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A tool for building Chef server clusters using LXC containers


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 Project Readme


dev-lxc builds and manages clusters of LXC containers and includes the ability to install and configure Chef products.

Cluster management includes the ability to manage snapshots of the containers which makes dev-lxc well suited as a tool for support related work, customized cluster builds for demo purposes, as well as general experimentation and exploration.


  1. LXC Containers - Resource efficient servers with fast start/stop times and standard init
  2. Btrfs - Efficient, persistent storage backend provides fast, lightweight container snapshots
  3. Dnsmasq - DHCP networking and DNS resolution
  4. Base Containers - Containers that are built to resemble a traditional server
  5. ruby-lxc - Ruby bindings for liblxc
  6. YAML - Simple, flexible definition of clusters
  7. Build process closely follows online installation documentation
  8. Snapshots - Snapshots are created during the cluster's build process which makes rebuilding a cluster very fast.
  9. mixlib-install library - Automatically manages a cache of Chef products

Its containers, standard init, networking and build process are designed to be similar to what you would build if you follow the online installation documentation so the end result is a cluster that is relatively similar to a more traditionally built cluster.

The Btrfs backed snapshots provide a quick clean slate which is helpful especially for experimenting and troubleshooting. Or it can be used to build a customized cluster for demo purposes and be able to bring it up quickly and reliably.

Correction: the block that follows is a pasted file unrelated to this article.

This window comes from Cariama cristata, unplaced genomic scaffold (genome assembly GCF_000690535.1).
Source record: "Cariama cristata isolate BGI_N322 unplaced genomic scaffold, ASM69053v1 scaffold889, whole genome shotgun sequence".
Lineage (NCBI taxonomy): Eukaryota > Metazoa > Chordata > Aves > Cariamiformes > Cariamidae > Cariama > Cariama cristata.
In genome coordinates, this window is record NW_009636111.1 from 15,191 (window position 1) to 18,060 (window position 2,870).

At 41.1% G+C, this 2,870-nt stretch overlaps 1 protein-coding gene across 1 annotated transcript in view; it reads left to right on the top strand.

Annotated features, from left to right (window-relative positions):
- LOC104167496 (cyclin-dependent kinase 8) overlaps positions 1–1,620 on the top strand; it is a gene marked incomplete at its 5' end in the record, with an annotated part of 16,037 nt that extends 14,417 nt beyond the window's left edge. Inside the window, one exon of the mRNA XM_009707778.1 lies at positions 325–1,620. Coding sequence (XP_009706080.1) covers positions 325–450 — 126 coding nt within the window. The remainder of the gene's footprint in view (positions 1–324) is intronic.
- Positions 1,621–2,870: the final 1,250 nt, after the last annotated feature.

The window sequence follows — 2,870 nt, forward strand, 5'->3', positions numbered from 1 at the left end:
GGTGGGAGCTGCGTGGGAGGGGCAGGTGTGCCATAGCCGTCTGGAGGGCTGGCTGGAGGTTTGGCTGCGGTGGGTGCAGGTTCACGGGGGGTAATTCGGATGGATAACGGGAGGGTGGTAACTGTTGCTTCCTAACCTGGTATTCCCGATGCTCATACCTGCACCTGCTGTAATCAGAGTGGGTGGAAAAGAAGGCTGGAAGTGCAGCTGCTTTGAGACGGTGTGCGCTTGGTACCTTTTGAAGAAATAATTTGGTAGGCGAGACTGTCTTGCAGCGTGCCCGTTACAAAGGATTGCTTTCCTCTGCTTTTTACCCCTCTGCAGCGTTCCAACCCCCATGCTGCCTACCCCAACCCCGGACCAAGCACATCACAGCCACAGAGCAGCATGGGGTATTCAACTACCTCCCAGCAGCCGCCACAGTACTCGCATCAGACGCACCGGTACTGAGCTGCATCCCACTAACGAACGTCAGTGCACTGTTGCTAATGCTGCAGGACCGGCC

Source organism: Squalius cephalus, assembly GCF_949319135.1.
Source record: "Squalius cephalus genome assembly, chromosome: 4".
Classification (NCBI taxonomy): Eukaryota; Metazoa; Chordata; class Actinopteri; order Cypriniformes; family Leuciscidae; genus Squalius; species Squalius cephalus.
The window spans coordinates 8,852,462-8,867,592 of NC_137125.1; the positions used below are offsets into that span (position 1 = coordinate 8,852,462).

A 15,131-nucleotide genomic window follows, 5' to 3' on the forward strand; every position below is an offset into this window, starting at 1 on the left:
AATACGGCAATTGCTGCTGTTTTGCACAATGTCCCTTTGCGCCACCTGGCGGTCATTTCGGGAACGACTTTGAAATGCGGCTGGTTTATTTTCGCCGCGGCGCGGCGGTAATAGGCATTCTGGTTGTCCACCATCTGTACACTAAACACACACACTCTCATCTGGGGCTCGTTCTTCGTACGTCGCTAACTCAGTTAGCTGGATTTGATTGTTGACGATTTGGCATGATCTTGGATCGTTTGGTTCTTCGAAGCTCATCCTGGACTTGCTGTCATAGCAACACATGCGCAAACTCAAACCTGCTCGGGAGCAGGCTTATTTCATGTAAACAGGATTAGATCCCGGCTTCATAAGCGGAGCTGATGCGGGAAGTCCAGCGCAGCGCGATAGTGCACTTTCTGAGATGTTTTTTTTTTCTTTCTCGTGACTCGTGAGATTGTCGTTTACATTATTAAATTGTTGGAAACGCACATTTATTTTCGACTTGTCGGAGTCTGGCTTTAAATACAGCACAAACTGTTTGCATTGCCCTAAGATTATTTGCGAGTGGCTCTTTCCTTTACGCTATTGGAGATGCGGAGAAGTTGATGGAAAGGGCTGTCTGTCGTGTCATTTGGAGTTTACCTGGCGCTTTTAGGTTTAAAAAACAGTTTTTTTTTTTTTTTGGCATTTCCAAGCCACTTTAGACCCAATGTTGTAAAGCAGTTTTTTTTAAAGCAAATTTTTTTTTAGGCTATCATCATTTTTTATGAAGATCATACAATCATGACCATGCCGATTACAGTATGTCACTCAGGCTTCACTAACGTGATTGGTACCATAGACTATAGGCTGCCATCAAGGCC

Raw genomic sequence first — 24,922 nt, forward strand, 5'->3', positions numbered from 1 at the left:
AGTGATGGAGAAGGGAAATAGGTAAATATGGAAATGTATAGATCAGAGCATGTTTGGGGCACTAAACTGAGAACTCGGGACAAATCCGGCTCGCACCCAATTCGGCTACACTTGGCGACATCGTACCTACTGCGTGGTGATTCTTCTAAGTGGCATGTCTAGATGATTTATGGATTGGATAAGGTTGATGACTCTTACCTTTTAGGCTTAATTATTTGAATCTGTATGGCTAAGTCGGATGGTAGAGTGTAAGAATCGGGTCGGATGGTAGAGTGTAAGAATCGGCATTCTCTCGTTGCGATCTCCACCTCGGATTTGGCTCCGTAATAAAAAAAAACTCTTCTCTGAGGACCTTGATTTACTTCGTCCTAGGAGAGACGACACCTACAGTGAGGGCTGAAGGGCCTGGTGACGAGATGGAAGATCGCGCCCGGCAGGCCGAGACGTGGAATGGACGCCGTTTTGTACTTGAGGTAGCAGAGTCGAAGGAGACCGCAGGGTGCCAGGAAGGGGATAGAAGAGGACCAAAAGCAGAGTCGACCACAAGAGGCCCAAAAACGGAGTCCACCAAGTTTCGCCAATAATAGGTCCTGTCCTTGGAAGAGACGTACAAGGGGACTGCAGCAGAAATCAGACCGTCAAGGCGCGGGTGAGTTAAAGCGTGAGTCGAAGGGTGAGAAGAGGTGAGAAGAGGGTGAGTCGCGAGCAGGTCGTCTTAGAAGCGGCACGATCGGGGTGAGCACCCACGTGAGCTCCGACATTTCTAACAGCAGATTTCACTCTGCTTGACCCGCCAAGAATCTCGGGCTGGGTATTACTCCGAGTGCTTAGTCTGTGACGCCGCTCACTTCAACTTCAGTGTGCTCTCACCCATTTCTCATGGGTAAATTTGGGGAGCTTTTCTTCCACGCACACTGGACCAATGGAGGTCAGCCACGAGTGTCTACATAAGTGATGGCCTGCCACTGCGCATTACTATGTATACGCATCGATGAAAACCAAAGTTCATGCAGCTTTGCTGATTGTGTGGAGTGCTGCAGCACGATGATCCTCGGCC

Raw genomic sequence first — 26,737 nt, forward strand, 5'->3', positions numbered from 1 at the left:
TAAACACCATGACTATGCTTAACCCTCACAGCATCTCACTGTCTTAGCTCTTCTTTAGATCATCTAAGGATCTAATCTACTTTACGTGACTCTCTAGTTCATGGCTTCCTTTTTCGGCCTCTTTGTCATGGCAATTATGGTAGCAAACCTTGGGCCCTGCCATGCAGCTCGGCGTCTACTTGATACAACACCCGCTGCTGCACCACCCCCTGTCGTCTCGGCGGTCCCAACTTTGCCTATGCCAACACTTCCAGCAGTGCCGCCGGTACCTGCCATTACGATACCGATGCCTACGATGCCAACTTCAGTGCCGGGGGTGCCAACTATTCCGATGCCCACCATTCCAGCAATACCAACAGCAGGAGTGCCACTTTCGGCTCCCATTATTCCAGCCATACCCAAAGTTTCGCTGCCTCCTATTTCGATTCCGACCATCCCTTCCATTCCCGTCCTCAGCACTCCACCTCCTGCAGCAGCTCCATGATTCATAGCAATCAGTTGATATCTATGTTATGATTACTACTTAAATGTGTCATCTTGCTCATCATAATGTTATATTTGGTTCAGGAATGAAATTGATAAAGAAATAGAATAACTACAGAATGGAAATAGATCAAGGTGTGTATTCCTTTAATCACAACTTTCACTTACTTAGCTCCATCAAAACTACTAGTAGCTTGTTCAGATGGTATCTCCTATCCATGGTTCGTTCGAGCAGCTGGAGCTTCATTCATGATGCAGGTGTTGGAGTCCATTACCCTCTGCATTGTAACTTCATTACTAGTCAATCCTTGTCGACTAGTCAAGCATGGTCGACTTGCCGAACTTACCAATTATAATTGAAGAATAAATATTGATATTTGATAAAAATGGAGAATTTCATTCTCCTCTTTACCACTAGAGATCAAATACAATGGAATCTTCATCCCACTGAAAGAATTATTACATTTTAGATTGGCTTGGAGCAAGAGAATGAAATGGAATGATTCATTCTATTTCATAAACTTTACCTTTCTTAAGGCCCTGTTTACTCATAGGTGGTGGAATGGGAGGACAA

If you aren't familiar with using containers you might be interested in this introduction.

LXC 1.0 Introduction

Additional dev-lxc related documentation can be found in the docs folder in this repository.

Build dev-lxc-platform instance

The dev-lxc tool is used in a system that has been configured by the dev-lxc-platform cookbook.

The easiest way to build a dev-lxc-platform system is to download the dev-lxc-platform repository and use Test Kitchen to build an AWS EC2 instance or a VirtualBox Vagrant instance.

Follow the instructions in the dev-lxc-platform README to build a dev-lxc-platform instance. It takes about 7 minutes to build the dev-lxc-platform instance.

Login to the dev-lxc-platform instance

Login to the dev-lxc-platform instance and switch to the root user to use the dev-lxc tool.

cd dev-lxc-platform
kitchen login <ec2 or vagrant>
sudo -i

When you are logged in as the root user you should automatically enter a byobu session.

See byobu keybindings to learn some byobu basics.

Update dev-lxc gem

Run the following command as the instance's root user if you ever need to upgrade the dev-lxc gem inside the dev-lxc-platform instance.

cd dev-lxc-platform
kitchen login <ec2 or vagrant>
sudo -i
chef gem update dev-lxc

dl Command and Subcommands

dl is the dev-lxc command line tool.

dl subcommands and some options can be auto-completed by pressing the Tab key.

You only have to type enough of a dl subcommand to make it unique.

For example, the following commands are equivalent:

dl help
dl he

Display dev-lxc help

dl help

dl help <subcommand>

Demo: Build Chef Automate Cluster

Cluster build time: 19 minutes

Create Base Container

Create an Ubuntu 14.04 base container for the cluster's containers.

dl create b-ubuntu-1404

Create Config File

Create a directory to hold the dev-lxc.yml file.

mkdir -p /root/clusters/automate